Jiná Káva in Beroun and Jedna Bedna in Prague are examples of places, which serve as training space for people returning to the labour market after going through mental health problems. On the other hand, customers visit them for a good coffee and homemade cakes or for handcrafted decorations made of glass and textile. People with mental health problems meet there naturally with others attracted by food or product offer and atmosphere. Implementation of these projects was supported by Norway grants.
They have draft beer specials from the Matuška brewery and you can taste thoroughly selected tea leaves and coffee from all over the world including specialities like honey coffee with cardamom or grain coffee. “We are a vegetarian restaurant, we cook daily meals, bake our own cakes, make homemade lemonades, we periodically organize concerts, exhibitions or movie screening”, explains Petra Zemanová, social worker of organization Lomikámen, which runs the café.
Jiná Káva is a training space for people recovering from mental health problems. The organization’s clients begin their rehabilitation and gradual return to the labour market by cleaning in the café or helping out in the kitchen, some of them help behind the bar and attend barista courses. The café keeps high rating on social networks and review portals. Its customers have already found out that people with mental health issues are able to perform professionally and create friendly atmosphere. “Amazing place for a chill, fire cracking in the stove, great vegetarian cuisine and great culture events”, is one of the reviews on TripAdvisor. Lomikámen provides complete care programme for people with mental illness including contacting them in psychiatric hospitals and providing following support in many life situations and other areas. Lomikámen helps clients even with return to open labour market when contacting particular employers with emphasis on individual capabilities of the clients.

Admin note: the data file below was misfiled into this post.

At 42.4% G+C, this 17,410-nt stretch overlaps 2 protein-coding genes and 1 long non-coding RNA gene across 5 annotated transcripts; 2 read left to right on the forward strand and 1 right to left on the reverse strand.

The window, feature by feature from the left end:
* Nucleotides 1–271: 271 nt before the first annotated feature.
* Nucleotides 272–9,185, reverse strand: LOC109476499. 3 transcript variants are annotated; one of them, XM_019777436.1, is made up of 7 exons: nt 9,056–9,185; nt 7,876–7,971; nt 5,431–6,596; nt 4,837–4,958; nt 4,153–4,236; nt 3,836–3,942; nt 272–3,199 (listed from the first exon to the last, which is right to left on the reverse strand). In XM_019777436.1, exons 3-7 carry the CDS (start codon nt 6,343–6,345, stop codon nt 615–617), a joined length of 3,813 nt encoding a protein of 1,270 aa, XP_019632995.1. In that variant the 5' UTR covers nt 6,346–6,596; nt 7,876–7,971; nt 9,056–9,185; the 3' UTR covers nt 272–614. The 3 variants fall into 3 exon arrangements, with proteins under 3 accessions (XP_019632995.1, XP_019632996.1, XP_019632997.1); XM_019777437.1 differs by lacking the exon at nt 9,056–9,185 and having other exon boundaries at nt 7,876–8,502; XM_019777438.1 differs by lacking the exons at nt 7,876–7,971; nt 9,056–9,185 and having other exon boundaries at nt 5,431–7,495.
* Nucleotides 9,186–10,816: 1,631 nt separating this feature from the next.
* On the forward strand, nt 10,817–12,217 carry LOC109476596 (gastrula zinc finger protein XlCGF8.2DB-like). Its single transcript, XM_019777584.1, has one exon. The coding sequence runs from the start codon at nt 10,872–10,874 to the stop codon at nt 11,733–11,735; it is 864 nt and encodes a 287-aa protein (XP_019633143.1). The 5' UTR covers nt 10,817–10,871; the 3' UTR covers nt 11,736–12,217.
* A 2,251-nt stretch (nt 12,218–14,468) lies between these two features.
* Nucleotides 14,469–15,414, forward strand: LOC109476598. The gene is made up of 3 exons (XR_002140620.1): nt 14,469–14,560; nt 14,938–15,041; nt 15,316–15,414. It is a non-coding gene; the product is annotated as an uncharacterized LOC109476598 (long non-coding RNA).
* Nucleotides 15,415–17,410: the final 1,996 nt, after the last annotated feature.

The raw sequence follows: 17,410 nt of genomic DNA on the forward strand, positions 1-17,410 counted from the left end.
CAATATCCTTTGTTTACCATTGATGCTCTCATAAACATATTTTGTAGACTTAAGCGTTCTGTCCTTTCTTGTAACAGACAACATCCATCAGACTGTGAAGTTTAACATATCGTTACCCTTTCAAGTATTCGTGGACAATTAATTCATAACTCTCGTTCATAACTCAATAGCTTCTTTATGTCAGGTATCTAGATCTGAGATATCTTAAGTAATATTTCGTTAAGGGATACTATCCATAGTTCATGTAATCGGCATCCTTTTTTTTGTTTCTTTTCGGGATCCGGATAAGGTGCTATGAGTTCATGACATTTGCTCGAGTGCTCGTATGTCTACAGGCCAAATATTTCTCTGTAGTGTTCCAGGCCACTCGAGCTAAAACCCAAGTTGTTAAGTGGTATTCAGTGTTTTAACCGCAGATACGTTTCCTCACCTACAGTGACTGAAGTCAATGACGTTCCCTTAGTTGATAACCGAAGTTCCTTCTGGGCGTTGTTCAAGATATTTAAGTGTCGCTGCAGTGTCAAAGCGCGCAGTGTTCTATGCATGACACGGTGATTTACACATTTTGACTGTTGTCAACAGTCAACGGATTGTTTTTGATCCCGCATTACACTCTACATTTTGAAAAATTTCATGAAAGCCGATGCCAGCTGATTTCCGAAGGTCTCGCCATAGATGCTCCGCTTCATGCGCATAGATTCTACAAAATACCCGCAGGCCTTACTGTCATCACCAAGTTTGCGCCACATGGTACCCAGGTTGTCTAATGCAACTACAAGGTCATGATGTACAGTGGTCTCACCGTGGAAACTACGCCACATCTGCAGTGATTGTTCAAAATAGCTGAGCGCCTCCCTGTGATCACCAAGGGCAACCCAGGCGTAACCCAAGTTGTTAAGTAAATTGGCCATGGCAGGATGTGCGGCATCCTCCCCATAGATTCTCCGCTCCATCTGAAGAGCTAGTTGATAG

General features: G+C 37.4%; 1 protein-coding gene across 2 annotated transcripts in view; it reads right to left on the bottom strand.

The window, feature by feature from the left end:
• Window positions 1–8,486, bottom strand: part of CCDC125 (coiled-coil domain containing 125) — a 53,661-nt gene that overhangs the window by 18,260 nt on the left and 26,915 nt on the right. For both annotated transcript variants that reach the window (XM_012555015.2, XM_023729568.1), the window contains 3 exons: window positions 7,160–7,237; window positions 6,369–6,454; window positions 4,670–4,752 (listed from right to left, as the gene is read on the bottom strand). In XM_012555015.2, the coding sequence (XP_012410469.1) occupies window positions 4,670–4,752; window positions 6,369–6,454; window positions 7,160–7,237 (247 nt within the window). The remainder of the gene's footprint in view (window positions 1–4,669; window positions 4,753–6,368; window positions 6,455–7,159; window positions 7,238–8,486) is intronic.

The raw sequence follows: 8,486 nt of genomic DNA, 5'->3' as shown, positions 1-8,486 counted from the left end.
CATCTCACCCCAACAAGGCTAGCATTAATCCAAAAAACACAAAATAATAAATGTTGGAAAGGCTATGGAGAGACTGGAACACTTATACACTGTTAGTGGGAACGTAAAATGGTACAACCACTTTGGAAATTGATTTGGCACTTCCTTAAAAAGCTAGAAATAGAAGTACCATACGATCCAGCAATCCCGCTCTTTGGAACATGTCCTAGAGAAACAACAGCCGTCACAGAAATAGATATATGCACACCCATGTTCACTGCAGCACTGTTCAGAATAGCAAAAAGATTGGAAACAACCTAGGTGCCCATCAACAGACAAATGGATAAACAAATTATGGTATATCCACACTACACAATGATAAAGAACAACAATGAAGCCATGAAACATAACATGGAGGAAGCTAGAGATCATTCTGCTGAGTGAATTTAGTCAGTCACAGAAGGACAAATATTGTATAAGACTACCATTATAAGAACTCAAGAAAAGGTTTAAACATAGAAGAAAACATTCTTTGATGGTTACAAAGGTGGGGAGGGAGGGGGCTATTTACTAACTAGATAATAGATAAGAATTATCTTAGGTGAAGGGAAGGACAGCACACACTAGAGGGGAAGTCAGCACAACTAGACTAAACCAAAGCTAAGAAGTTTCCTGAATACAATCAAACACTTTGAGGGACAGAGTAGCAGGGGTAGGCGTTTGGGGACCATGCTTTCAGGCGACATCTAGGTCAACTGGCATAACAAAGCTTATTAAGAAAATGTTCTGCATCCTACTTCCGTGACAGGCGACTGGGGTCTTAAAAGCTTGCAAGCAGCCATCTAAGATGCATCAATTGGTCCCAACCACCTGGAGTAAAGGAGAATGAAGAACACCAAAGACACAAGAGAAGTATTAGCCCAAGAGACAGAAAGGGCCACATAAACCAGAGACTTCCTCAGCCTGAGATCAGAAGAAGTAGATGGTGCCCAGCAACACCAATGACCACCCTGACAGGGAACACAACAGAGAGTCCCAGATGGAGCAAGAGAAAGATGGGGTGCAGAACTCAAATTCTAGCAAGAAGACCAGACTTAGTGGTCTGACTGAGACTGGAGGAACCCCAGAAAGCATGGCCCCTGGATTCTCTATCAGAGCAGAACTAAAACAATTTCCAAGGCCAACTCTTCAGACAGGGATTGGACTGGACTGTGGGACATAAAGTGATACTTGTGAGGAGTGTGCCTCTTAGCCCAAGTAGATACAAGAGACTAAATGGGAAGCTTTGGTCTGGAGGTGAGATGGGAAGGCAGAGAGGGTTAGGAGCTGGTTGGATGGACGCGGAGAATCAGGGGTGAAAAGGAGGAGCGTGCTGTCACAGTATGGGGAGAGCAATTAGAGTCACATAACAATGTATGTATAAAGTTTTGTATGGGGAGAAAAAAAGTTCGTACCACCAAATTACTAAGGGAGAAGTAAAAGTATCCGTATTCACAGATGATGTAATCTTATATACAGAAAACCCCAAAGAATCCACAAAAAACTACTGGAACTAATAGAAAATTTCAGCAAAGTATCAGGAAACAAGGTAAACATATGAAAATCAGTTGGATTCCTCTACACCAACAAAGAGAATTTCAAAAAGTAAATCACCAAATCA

Similar place as Jiná Káva, although with different range of products, is design shop Jedna Bedna in Žitná Street in Prague. It focuses on handcrafted decorations made of glass, textile or ceramics. After deeper exploration customers can find out that stylish teddy bears or recycled bags for vegetable made of curtains were made by people with mental illness in sheltered workshops. The textile workshop is situated right in the basement under the shop, while the glass workshop resides in neighbourhood Bohnice. Both workshops are operated by BONA as well as the shop Jedna Bedna. Other goods like ceramics, stationery or soaps come from other NGOs and mental health facilities.
The path of a client returning to the labour market begins with rehabilitation, then client gains basic habits in craft and then he/she is forwarded to the sheltered job in workshop or store. Workshop is led by an experienced craftsman who himself used to have mental health problems. A large number of clients eventually reach the mainstream labour market. “We organise craft workshop for public and produce goods for the market like presents for employees, trophies for golf tournaments or sew bags for zero-waste store. And our clients often don’t know that we are organization with some social impact. Thanks to Norway grants we have grown on 6 jobs in the workshop and 3 in the store. We have run this store for 18 years and we always wanted customers to get in here but it never really worked. A breakthrough came thanks to Norway grants and Vodafone foundation project ‘Year differently’. We have got money and know-how necessary for further development. The concept and design of the store has changed (thanks to Wellen company). We offer beautiful and quality goods and in the same time, it is about mental health,” describes Aleš Lang, director of organization BONA, which runs the store.
The name Jedna Bedna refers to the fact that all of us have just one ‘box’, meant head, and one mental health, which we have to take care of. The store is a gateway to the community centre where thematic events like movie nights or exhibitions take place. Those in need can use personal counselling and consultations. Employees of BONA most often help people with questions about mental illness in family, but even with themes like partnerships, domestic violence or bullying.